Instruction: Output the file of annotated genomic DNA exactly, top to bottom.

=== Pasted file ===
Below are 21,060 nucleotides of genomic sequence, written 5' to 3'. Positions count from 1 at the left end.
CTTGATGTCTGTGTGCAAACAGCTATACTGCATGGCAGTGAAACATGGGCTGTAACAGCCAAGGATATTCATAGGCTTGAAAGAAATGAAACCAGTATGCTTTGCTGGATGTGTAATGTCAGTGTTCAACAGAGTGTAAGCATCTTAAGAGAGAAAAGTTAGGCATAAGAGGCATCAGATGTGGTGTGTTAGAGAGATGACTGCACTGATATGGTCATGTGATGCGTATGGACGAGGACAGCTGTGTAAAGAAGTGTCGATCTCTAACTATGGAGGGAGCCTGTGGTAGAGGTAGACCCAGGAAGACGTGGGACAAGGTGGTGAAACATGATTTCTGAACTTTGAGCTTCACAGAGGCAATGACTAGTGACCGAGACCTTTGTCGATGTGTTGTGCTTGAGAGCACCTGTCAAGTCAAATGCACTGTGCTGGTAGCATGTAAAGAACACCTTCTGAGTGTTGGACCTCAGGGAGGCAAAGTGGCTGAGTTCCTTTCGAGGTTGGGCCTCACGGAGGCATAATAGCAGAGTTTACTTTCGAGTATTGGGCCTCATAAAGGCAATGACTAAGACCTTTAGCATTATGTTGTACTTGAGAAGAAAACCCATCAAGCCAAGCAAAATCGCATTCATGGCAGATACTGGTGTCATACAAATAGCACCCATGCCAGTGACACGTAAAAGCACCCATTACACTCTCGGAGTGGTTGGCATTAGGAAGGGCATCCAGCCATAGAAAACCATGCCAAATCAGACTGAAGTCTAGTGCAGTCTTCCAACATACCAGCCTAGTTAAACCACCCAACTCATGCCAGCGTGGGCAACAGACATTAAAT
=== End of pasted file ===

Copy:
Below are 21,060 nucleotides of genomic sequence, written 5' to 3'. Positions count from 1 at the left end.
CTTGATGTCTGTGTGCAAACAGCTATACTGCATGGCAGTGAAACATGGGCTGTAACAGCCAAGGATATTCATAGGCTTGAAAGAAATGAAACCAGTATGCTTTGCTGGATGTGTAATGTCAGTGTTCAACAGAGTGTAAGCATCTTAAGAGAGAAAAGTTAGGCATAAGAGGCATCAGATGTGGTGTGTTAGAGAGATGACTGCACTGATATGGTCATGTGATGCGTATGGACGAGGACAGCTGTGTAAAGAAGTGTCGATCTCTAACTATGGAGGGAGCCTGTGGTAGAGGTAGACCCAGGAAGACGTGGGACAAGGTGGTGAAACATGATTTCTGAACTTTGAGCTTCACAGAGGCAATGACTAGTGACCGAGACCTTTGTCGATGTGTTGTGCTTGAGAGCACCTGTCAAGTCAAATGCACTGTGCTGGTAGCATGTAAAGAACACCTTCTGAGTGTTGGACCTCAGGGAGGCAAAGTGGCTGAGTTCCTTTCGAGGTTGGGCCTCACGGAGGCATAATAGCAGAGTTTACTTTCGAGTATTGGGCCTCATAAAGGCAATGACTAAGACCTTTAGCATTATGTTGTACTTGAGAAGAAAACCCATCAAGCCAAGCAAAATCGCATTCATGGCAGATACTGGTGTCATACAAATAGCACCCATGCCAGTGACACGTAAAAGCACCCATTACACTCTCGGAGTGGTTGGCATTAGGAAGGGCATCCAGCCATAGAAAACCATGCCAAATCAGACTGAAGTCTAGTGCAGTCTTCCAACATACCAGCCTAGTTAAACCACCCAACTCATGCCAGCGTGGGCAACAGACATTAAAT